We next passed the ruins of aqueducts and a larger hippodrome (used mostly for horse and chariot racing) our way to Mount Carmel, the site of a showdown between Elijah and the prophets of Baal. With a rare rainfall meeting us atop the mountain, we took in a brief and limited view before quickly reboarding. On the buses, we heard from 1 Kings 18 as we passed through the scene of the story itself. It was comforting to remember that Elijah won because he trusted fully and confidently in God and His Word. 

After passing by open roadside discoveries such as 2nd-century tombs and a 1st-century olive press, hiding in plain sight among trees of carob, almond, and cypress, we began to understand just how much history in Israel is all around us and often uncovered unexpectedly through routine digging for highways, homes, infrastructure, etc. Thankfully, much is preserved for us to see for ourselves today.

A few minutes later, we reached Mount Megiddo, or, in the original language, Har Megiddo, now called Armageddon. The summit of Tel Megiddo gave us a stunning view of the Valley of Armageddon, where biblical prophecy tells us that the armies of the world will assemble for the last great battle of the Tribulation. Under strong winds and the occasional Israeli Air Force flyover, we viewed the full mountain range from Mount Carmel to Mount Hazor and the enormous valley that they border. Of course, we heard from the prophetic book of Revelation about the final result of the end-times in which nations will ultimately be judged for how they have treated Israel, and many Jews will finally be restored to the land—and to the Lord—once and for all.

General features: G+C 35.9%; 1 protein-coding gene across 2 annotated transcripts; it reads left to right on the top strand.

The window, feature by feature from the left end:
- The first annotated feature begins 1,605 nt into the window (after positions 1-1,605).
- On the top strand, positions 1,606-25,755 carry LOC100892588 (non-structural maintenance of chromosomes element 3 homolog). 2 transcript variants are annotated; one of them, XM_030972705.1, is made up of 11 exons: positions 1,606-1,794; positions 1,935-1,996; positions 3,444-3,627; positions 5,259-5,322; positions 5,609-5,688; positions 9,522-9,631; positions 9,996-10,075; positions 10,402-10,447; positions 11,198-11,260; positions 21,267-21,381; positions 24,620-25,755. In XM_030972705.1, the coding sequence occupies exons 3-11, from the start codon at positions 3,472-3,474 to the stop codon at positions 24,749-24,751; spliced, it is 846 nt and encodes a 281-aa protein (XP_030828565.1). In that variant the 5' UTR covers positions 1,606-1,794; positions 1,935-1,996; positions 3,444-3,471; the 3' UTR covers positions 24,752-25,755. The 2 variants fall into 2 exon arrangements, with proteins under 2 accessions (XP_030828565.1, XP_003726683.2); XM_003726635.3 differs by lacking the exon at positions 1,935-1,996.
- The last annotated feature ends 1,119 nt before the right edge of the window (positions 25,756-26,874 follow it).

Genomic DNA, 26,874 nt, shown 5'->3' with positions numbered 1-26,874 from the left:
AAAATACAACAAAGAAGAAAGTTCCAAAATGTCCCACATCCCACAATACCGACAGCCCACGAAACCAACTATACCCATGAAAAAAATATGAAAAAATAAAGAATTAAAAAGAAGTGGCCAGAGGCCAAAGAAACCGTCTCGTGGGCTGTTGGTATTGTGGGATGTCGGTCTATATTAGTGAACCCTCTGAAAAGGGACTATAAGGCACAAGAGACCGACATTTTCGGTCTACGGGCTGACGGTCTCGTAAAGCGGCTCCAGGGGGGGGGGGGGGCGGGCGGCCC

• Roman Aqueduct

    Roman Aqueduct

  • Tel Megiddo

    Tel Megiddo

  • Tel Megiddo

    Tel Megiddo

  • Tel Megiddo

    Tel Megiddo

Our final stop before checking in at the hotel was Magdala (Migdal, or “The Tower” in Aramaic) where a 1st-century AD Jewish revolt occurred. This site was only discovered in 2009, containing a fairly intact 1st-century synagogue and the remains of the fallen town of Migdal. This was quite unique, as many other 2,000-year-old structures have since been covered over by other structures. This leads us to believe that after the Jewish revolt was defeated, any remaining townsfolk simply moved away and the destroyed structures were simply abandoned and long forgotten under centuries of mudslides and effluvium from nearby mountains. It must be noted that this synagogue also would likely have been the very place that Jesus would have taught on a visit to the town.


  • Magdala

    Magdala

  • Magdala

    Magdala

  • Magdala

    Magdala

  • Magdala

    Magdala

  • Magdala

    Magdala

We learned much of the history of Mary Magdalene, which has largely been assigned to her by the church over thousands of years but is not expressed within the biblical text. The desire for the early church to differentiate Mary Magdalene from Jesus’ mother, Mary, has yielded theoretical sources of her description as a woman of ill repute. In some ways, the Catholic church today is redeeming the character of Mary Magdalene, a follower of Christ and one of the first discoverers of His empty tomb.

With dinner about to begin, it's time to sign off for now. With many new memories and great joy in our hearts, we get ready for a new day of discovery tomorrow.

Our Team
Blog author: David Lightfoot

Photos: Roxanne Lightfoot
Administrative Assistant to the Executive Director
The Friends of Israel Gospel Ministry